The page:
The city of Hays received about six inches of snow last Tuesday with almost as much yesterday evening and judging the reaction from Fort Hays Students, six inches equates to a snow-pocolips. The University administration did not close campus until 1 p.m. last Tuesday and the outrage that campus was open was almost palpable. In a rare act of solidarity with my fellow Fort Haysziens, I believe that closing campus at that time was a bad call. Although I diverge with my compatriots on the overall reason, I believe, FHSU should not have shut down at all.
See the thing about college is, everyone here from the newest student to the most tenured faculty are adults. Adults, in Hays ‘Merica, have a little thing known as freedom. Freedom to worship, to write opinions opposing the state (unless you are an academic), to assemble, and most importantly in this case the freedom to not come to work when there is snow on the ground.
Yes, you don’t have to come to class if you don’t want to.
And let me be clear, I’ve had classes in almost every department at FHSU over the course of my education, and I do not believe I have ever came across an instructor that would be upset if I informed them that due to inclement weather I would be unable to attend. Vice versa, I have never came across a student that would be upset if an instructor cancelled classes due to inclement weather. Somehow the implication that campus is open implies that every student and every instructor must be there. This assumption borders on absurdity as nary a day goes by that I don’t see a notice on a classroom door that a class has been canceled.
My guess would be that students just see snow and for some reason magically revert to grade-schoolers where snow meant a bonus day off, a veritable free day, where anything goes. I would say if snow makes a student desire to relive a misspent youth, go for it. That is your choice, the same choice you have every day of your adult life.
For a state that lives and bleeds Republican Party virtues of liberty and freedom I find it incredibly odd that it be necessary for a government agent (the FHSU administration) to decide when it is safe to drive to campus. If it is not safe, in your opinion, don’t drive to campus. If you can’t make the walk, don’t go, but for the thousands of students that live on or very near to campus, it doesn’t seem that large a challenge.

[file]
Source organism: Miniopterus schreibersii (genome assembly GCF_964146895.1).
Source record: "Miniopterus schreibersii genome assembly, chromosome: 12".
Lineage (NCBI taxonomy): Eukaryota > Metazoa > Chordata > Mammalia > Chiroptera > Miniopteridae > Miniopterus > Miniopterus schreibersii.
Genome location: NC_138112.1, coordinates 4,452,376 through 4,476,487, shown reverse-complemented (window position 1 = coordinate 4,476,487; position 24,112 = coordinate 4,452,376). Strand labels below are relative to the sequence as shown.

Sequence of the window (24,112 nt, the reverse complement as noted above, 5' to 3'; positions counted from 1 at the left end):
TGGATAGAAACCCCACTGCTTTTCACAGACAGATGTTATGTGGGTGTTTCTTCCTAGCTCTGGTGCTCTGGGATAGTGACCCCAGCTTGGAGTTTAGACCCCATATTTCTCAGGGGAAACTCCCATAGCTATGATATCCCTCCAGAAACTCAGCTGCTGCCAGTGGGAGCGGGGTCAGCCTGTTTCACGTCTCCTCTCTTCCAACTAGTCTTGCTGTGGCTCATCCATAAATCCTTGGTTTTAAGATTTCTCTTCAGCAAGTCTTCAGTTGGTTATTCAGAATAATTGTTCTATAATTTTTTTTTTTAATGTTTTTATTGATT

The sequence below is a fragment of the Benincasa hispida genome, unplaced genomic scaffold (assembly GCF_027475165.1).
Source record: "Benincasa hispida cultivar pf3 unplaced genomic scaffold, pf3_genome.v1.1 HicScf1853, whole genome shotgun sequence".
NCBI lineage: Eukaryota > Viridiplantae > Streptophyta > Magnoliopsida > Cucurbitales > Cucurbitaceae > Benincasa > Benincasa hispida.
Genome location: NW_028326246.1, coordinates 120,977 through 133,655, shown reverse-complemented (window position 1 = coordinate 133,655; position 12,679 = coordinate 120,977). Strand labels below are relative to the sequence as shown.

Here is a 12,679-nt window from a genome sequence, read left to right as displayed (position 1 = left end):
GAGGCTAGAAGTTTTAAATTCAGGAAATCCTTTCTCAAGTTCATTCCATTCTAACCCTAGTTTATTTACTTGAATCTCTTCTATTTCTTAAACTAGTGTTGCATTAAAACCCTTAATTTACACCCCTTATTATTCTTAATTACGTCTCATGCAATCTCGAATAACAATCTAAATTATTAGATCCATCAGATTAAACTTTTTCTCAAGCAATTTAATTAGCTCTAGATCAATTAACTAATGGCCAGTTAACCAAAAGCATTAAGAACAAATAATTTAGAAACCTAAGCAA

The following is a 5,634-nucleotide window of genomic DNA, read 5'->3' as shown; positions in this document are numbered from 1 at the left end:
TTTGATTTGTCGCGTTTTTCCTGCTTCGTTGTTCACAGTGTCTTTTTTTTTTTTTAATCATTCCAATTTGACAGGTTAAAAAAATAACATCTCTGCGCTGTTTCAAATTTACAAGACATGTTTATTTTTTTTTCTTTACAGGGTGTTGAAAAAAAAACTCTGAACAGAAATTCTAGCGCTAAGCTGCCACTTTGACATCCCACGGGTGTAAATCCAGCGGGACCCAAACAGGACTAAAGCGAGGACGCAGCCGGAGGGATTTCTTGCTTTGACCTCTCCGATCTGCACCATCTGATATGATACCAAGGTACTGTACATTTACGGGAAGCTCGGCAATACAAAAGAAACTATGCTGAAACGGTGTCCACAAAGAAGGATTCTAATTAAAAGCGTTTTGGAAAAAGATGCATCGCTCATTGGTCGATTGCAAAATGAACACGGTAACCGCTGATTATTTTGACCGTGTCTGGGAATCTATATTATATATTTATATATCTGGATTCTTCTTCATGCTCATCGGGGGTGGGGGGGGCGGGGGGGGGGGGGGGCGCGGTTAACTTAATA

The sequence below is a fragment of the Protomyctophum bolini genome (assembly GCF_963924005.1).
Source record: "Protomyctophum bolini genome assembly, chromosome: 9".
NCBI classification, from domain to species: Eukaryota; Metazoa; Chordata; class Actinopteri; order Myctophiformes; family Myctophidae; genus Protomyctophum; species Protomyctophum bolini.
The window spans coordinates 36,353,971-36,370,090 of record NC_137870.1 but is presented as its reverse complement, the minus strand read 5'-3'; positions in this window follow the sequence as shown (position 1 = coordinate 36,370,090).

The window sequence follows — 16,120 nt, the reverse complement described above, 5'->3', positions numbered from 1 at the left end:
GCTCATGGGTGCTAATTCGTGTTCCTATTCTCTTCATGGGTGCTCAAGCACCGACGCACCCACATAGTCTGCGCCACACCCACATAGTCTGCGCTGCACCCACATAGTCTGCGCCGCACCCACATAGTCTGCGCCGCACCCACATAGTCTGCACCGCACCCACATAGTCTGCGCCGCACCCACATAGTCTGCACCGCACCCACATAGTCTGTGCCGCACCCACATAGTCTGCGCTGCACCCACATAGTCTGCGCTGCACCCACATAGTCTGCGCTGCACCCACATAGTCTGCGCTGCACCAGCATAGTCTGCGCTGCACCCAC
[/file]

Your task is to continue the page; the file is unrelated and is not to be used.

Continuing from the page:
To be fair, full disclosure on this story may be required. I am in fact a FHSU student, and I live approximately a mile from campus. I also drive a Chevy Camero, and anyone that has ever driven a Camero on snow can tell you there is no worse vehicle for driving on snow. Anything over about three inches and it doesn’t move. So last week I walked to campus when it was time to be there, and I walked home when it was time to go.
I made the choice to do so, and I would have made the same choice had campus not closed on Tuesday. I am not suggesting everyone do the same, but that’s what I did. I survived it, and learned some valuable information in my courses and so am glad I did so.
3 Replies to “On snow days”
I think Ted’s comment has less to do with content and more to do with embarrassingly poor writing skills on display here. The basic grammar and editing mistakes in this piece make it glaringly obvious that no one is teaching these skills. Students can’t expect to learn from their mistakes if no one is showing them their mistakes and teaching staff how to fix them. I’m not blaming you — I’m blaming the university for allowing this to happen. Students deserve a good education!
This opinion piece is an embarrassment to journalism students and, especially, alumni. Please tell me this is a mirage and that my alma mater is more interested in educating potential journalist than producing crap like this.
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